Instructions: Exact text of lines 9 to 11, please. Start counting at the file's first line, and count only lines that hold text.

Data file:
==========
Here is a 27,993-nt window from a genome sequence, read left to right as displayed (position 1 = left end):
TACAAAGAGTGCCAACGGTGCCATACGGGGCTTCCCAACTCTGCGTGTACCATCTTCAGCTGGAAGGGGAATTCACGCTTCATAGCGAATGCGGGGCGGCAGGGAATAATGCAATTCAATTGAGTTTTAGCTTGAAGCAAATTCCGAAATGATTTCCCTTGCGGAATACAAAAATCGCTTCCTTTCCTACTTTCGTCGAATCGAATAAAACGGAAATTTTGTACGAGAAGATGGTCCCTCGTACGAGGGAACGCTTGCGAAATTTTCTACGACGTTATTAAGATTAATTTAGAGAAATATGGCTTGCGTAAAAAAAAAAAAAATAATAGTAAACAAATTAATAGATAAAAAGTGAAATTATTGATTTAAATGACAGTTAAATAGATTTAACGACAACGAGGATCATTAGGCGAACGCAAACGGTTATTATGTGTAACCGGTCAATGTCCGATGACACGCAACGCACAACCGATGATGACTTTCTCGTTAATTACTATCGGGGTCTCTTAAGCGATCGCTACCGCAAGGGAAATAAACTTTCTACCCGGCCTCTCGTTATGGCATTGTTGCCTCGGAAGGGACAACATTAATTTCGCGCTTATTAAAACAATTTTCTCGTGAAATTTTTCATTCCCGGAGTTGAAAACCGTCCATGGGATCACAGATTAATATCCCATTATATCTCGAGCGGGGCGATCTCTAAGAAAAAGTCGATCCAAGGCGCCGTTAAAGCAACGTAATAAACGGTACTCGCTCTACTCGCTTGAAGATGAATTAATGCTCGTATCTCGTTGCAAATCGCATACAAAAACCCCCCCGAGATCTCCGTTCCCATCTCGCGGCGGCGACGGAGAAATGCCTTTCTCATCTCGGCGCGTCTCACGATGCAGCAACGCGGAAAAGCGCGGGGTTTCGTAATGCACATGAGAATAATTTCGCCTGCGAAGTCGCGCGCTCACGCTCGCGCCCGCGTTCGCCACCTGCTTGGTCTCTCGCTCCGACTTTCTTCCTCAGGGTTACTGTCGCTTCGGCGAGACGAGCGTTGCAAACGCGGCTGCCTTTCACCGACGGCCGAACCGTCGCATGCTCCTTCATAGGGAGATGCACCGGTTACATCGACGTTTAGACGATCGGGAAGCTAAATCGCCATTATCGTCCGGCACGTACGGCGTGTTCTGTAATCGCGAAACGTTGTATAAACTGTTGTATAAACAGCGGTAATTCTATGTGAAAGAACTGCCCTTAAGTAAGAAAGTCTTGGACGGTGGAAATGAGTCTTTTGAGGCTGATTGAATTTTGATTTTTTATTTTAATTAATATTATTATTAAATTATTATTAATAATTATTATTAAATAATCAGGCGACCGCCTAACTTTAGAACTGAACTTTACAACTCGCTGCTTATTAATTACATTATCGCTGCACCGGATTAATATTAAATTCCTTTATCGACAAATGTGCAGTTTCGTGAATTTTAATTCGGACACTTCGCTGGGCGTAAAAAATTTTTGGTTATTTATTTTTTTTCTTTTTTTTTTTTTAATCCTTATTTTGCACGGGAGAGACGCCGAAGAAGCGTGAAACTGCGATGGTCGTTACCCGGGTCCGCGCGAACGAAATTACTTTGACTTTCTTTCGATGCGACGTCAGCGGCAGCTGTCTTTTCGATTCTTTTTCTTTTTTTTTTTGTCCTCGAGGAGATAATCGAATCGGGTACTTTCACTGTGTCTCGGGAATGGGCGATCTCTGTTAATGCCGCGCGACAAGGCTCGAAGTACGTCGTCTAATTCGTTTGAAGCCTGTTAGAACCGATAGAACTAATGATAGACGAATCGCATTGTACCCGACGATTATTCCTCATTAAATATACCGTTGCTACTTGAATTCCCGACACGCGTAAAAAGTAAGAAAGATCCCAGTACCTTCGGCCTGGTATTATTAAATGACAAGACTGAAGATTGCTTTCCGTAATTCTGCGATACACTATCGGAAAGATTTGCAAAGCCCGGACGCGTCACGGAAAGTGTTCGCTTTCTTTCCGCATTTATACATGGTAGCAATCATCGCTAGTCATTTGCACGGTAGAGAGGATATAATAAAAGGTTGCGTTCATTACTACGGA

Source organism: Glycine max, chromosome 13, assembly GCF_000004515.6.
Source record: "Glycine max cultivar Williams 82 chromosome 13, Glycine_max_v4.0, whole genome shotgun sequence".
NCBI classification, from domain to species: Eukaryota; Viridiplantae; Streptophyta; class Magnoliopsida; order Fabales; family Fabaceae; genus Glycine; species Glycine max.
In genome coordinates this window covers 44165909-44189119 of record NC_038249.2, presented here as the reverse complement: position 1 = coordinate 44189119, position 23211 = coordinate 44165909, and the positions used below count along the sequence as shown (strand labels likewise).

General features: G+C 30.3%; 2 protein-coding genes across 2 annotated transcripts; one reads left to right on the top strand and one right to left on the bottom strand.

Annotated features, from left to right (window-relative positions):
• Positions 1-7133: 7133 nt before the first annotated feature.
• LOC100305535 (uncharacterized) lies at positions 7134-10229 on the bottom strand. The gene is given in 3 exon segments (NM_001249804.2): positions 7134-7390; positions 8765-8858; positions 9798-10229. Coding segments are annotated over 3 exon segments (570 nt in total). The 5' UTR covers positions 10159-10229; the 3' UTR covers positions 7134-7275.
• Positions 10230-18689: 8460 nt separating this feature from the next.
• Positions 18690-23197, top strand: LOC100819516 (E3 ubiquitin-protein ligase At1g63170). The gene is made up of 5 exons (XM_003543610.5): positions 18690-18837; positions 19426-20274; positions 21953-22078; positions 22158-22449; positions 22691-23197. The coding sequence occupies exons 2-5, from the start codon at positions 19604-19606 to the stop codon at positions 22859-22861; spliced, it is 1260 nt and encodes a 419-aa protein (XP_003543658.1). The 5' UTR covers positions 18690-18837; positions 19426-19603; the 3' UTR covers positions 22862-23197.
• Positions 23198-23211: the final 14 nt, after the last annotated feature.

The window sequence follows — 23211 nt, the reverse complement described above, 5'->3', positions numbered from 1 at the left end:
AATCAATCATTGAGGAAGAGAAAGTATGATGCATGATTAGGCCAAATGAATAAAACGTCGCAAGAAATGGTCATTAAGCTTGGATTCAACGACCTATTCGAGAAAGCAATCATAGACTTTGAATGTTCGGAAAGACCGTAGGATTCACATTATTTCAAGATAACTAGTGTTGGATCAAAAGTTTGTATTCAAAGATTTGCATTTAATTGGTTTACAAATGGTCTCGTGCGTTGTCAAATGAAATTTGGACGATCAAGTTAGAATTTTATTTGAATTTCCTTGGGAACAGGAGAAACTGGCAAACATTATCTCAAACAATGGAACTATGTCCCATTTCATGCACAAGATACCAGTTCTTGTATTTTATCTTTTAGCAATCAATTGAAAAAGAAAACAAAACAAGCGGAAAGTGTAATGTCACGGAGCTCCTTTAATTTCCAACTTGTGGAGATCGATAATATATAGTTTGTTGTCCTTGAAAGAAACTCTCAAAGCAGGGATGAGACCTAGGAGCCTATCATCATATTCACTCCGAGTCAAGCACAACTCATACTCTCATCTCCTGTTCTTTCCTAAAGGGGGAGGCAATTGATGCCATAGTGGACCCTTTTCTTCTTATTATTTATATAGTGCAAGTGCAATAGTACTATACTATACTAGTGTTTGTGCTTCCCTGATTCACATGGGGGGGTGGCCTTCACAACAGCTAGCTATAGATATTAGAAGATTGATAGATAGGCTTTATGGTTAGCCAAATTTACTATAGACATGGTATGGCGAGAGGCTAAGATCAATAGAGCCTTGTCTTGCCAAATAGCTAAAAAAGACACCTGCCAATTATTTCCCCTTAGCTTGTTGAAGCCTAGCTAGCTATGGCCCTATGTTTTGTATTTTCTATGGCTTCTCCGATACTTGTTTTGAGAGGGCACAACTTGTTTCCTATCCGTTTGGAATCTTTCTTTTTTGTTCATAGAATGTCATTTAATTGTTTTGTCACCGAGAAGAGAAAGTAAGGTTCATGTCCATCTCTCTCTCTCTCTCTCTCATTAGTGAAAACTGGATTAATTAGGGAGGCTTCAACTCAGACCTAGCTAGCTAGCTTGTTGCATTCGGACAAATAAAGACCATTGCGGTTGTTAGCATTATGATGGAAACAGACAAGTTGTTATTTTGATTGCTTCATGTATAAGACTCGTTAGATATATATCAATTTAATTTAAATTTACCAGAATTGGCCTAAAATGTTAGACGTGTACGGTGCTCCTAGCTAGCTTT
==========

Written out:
• Positions 1-7133: 7133 nt before the first annotated feature.
• LOC100305535 (uncharacterized) lies at positions 7134-10229 on the bottom strand. The gene is given in 3 exon segments (NM_001249804.2): positions 7134-7390; positions 8765-8858; positions 9798-10229. Coding segments are annotated over 3 exon segments (570 nt in total). The 5' UTR covers positions 10159-10229; the 3' UTR covers positions 7134-7275.
• Positions 10230-18689: 8460 nt separating this feature from the next.